Bill West

FTLComm - Tisdale - Friday, June 4, 2004

He was born during the second year of World War I making him very much a twentieth century man. Growing up on a farm a mile from the little hamlet of Langbank in southeastern Saskatchewan, Bill West was the very essence of the community in which he lived, served and enjoyed every minute of his life.

He had already established himself as one of those individuals who could do difficult things when World War II came along and the military considered his eyesight a bit of a problem but at twenty-seven and with his boundless energy, he entered the Canadian air force as a mechanic.

While stationed in Manitoba he met and married Irene who was the perfect partner for a man who seemed to have so much energy. When the war ended they came back to Langbank and by the time I became a teenager, West's garage was the hub of activity in a town with only eight-four people. Bill West the mechanic, was also Bill West my Free Press customer, who waded through the paper every day as his interests were as wide as his abilities.

Bill could fix things, cars, agricultural equipment, hunting rifles, or just about anything that was broken. His shop doubled and redoubled in the years we lived across the street from he and his family, with customer vehicles often five wide and three deep in front of the shop.

Mechanics and workmen of all types were caught in the vortex of his business and the goofy kid across the street, who never could figure out what size of a wrench was needed. When it was clear I wasn't cut out to be an mechanic, Bill West put me to work as a painter and clean-up guy for a summer or more. His patience with my screw ups was endless, even when a Massey 44 special got away on me while I was painting the inside of the wheels and climbed up the west door to the shop. It used to take me about four days to prepare and paint a 44 Massey but Bill had patience and by the time I was ready for college I could polish one off in five hours. I even gave his Jeep a Massey Harris paint job.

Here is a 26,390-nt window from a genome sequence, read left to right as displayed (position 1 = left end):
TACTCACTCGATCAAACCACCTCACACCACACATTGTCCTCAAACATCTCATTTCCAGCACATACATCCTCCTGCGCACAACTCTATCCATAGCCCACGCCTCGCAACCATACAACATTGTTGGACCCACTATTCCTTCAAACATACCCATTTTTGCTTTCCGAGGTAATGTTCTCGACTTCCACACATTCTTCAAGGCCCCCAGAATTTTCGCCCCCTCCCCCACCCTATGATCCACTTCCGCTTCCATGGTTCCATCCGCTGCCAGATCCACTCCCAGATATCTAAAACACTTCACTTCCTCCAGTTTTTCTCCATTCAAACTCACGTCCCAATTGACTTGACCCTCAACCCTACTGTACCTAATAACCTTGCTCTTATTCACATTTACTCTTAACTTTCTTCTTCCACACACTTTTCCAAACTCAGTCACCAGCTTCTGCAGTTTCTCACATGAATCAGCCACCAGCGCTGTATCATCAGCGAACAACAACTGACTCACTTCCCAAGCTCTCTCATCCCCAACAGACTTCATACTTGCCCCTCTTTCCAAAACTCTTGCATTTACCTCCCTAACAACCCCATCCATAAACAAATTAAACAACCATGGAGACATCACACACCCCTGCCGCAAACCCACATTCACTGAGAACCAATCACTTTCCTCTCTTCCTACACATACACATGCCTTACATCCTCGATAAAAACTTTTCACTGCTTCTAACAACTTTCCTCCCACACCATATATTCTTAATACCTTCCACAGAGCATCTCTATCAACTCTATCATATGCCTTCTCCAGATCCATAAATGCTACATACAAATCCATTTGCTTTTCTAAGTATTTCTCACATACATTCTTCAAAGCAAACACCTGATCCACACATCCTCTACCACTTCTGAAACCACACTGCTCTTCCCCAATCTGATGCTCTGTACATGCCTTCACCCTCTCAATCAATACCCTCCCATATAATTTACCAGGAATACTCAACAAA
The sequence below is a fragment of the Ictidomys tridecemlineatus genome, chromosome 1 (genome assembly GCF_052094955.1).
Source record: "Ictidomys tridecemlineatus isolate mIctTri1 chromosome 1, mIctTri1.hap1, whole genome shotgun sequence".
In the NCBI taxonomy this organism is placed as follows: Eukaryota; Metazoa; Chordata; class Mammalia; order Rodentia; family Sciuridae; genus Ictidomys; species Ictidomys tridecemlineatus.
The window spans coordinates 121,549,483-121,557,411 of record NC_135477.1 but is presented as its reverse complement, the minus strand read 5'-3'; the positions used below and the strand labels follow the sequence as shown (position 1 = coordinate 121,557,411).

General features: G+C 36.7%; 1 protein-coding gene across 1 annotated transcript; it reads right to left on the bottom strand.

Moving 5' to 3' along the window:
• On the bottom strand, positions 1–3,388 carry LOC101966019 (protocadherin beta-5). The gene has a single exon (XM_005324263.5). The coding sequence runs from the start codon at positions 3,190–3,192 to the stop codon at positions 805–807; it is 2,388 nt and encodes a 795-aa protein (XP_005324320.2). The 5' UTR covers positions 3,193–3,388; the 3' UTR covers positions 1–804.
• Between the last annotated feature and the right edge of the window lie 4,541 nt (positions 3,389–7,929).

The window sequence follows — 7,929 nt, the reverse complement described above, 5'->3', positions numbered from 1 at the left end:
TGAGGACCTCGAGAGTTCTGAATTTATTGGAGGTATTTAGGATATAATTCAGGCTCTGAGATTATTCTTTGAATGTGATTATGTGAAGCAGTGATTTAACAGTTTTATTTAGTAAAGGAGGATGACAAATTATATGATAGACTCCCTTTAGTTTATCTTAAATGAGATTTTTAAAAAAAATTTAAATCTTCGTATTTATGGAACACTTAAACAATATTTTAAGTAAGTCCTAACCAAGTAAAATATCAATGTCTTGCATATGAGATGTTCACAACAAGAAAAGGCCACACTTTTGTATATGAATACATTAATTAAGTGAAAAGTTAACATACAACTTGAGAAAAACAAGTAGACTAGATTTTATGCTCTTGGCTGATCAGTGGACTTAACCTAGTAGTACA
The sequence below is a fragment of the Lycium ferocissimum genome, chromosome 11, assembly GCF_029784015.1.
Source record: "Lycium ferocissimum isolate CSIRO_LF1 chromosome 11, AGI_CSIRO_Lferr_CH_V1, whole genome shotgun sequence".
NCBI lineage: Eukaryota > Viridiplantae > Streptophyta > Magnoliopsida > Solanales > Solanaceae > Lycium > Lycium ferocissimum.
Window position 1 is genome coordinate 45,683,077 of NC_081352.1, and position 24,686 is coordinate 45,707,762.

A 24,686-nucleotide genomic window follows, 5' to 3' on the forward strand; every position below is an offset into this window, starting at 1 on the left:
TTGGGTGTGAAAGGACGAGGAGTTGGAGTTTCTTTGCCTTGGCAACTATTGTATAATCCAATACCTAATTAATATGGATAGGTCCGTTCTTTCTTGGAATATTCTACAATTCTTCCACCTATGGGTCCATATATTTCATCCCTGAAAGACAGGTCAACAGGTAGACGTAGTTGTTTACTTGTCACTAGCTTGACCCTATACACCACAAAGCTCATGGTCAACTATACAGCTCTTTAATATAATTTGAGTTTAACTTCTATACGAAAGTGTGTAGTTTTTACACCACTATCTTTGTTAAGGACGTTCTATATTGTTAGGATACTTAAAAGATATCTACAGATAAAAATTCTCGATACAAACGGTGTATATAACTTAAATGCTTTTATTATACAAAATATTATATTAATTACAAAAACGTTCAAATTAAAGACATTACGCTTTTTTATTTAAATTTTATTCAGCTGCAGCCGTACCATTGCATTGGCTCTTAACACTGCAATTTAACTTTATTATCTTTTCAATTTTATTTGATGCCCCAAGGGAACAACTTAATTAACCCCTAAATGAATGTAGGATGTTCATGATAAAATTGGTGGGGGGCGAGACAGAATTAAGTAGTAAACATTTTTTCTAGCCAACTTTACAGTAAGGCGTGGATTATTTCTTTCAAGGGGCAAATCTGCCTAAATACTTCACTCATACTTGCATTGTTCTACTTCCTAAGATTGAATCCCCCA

Farmers depended on this man day and night to keep their operations running and he had concern compassion and I never heard him complain. Late at night, struggling to get an engine together, he would willingly discuss all manner of things with insight and a bemused sense of humour.

But what a next door neighbour, he supported every community project and seemed almost always running from one emergency to another, glad to help.

For some reason when skills were handed out, Bill West had knowledge and ability in all manner of things and when it was time to get a new outhouse hole, Bill was the expert with the dynamite that drilled a hole neater than any digging equipment. (right)

Hunting, fishing, square dancing, having fun, there was always time to be made for the important things and he considered the needs of everyone as important.

Most of his peers have already left this world and those still remaining look to be on borrowed time. His fellow Legion members were there to see him off Wednesday, but everyone who ever met Bill West will carry around a bit of his example, we are all better for having worked with this man who was there when he was needed.

Timothy W. Shire


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Editor : Timothy W. Shire
Faster Than Light Communication
Box 1776, Tisdale, Saskatchewan, Canada, S0E 1T0
306 873 2004